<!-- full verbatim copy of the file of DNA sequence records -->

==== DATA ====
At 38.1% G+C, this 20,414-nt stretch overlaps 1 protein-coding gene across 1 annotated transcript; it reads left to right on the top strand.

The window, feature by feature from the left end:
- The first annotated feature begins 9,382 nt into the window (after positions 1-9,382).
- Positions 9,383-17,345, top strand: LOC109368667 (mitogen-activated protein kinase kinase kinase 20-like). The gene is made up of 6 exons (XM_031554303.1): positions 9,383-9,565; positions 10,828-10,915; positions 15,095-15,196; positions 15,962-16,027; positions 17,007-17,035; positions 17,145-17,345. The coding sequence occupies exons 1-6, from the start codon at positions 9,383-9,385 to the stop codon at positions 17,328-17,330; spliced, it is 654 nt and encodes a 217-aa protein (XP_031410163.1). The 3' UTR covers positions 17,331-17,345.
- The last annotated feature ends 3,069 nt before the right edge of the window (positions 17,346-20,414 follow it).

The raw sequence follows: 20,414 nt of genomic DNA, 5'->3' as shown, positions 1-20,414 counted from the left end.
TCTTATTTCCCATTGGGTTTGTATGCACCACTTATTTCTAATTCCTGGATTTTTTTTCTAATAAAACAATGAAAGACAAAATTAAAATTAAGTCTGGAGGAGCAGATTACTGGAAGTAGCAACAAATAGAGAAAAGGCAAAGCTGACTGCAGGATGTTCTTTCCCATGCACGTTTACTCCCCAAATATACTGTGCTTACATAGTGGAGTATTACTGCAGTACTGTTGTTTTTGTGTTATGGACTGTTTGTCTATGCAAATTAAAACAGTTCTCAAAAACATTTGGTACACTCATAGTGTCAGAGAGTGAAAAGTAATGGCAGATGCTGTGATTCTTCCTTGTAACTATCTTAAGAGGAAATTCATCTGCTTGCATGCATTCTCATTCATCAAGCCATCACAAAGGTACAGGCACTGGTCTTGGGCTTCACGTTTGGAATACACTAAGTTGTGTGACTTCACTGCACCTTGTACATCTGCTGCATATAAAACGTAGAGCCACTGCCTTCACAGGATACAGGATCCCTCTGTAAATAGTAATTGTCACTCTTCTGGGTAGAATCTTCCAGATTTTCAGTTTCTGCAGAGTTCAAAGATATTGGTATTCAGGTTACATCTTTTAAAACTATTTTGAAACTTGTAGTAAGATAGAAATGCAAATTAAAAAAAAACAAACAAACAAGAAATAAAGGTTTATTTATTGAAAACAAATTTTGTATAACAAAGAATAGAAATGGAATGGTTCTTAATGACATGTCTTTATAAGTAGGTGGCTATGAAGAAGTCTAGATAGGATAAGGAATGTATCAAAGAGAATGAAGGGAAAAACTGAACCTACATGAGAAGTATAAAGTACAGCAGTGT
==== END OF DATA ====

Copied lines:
At 38.1% G+C, this 20,414-nt stretch overlaps 1 protein-coding gene across 1 annotated transcript; it reads left to right on the top strand.

The window, feature by feature from the left end:
- The first annotated feature begins 9,382 nt into the window (after positions 1-9,382).
- Positions 9,383-17,345, top strand: LOC109368667 (mitogen-activated protein kinase kinase kinase 20-like). The gene is made up of 6 exons (XM_031554303.1): positions 9,383-9,565; positions 10,828-10,915; positions 15,095-15,196; positions 15,962-16,027; positions 17,007-17,035; positions 17,145-17,345. The coding sequence occupies exons 1-6, from the start codon at positions 9,383-9,385 to the stop codon at positions 17,328-17,330; spliced, it is 654 nt and encodes a 217-aa protein (XP_031410163.1). The 3' UTR covers positions 17,331-17,345.
- The last annotated feature ends 3,069 nt before the right edge of the window (positions 17,346-20,414 follow it).

The raw sequence follows: 20,414 nt of genomic DNA, 5'->3' as shown, positions 1-20,414 counted from the left end.
TCTTATTTCCCATTGGGTTTGTATGCACCACTTATTTCTAATTCCTGGATTTTTTTTCTAATAAAACAATGAAAGACAAAATTAAAATTAAGTCTGGAGGAGCAGATTACTGGAAGTAGCAACAAATAGAGAAAAGGCAAAGCTGACTGCAGGATGTTCTTTCCCATGCACGTTTACTCCCCAAATATACTGTGCTTACATAGTGGAGTATTACTGCAGTACTGTTGTTTTTGTGTTATGGACTGTTTGTCTATGCAAATTAAAACAGTTCTCAAAAACATTTGGTACACTCATAGTGTCAGAGAGTGAAAAGTAATGGCAGATGCTGTGATTCTTCCTTGTAACTATCTTAAGAGGAAATTCATCTGCTTGCATGCATTCTCATTCATCAAGCCATCACAAAGGTACAGGCACTGGTCTTGGGCTTCACGTTTGGAATACACTAAGTTGTGTGACTTCACTGCACCTTGTACATCTGCTGCATATAAAACGTAGAGCCACTGCCTTCACAGGATACAGGATCCCTCTGTAAATAGTAATTGTCACTCTTCTGGGTAGAATCTTCCAGATTTTCAGTTTCTGCAGAGTTCAAAGATATTGGTATTCAGGTTACATCTTTTAAAACTATTTTGAAACTTGTAGTAAGATAGAAATGCAAATTAAAAAAAAACAAACAAACAAGAAATAAAGGTTTATTTATTGAAAACAAATTTTGTATAACAAAGAATAGAAATGGAATGGTTCTTAATGACATGTCTTTATAAGTAGGTGGCTATGAAGAAGTCTAGATAGGATAAGGAATGTATCAAAGAGAATGAAGGGAAAAACTGAACCTACATGAGAAGTATAAAGTACAGCAGTGT